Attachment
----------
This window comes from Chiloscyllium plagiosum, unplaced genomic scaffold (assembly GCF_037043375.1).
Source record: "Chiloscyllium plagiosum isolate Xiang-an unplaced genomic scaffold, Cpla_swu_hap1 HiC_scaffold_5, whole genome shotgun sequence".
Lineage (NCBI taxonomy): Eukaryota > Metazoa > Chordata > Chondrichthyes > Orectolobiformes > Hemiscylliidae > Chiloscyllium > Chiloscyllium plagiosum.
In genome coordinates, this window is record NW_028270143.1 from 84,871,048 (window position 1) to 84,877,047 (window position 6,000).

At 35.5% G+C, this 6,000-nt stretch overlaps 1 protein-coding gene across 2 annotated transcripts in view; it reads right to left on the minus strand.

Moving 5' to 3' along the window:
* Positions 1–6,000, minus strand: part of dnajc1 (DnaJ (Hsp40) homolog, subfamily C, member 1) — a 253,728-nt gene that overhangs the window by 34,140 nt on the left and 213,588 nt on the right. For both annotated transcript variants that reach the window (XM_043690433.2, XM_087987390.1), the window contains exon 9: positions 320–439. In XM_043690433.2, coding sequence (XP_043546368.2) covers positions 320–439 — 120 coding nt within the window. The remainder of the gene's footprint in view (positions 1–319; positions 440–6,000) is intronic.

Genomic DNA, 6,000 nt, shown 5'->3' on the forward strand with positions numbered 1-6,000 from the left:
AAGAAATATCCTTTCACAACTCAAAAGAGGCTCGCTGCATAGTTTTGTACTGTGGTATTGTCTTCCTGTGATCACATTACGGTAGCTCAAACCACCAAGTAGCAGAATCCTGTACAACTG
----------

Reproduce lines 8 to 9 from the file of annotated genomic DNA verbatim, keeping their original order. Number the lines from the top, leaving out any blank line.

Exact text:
Genomic DNA, 6,000 nt, shown 5'->3' on the forward strand with positions numbered 1-6,000 from the left:
AAGAAATATCCTTTCACAACTCAAAAGAGGCTCGCTGCATAGTTTTGTACTGTGGTATTGTCTTCCTGTGATCACATTACGGTAGCTCAAACCACCAAGTAGCAGAATCCTGTACAACTG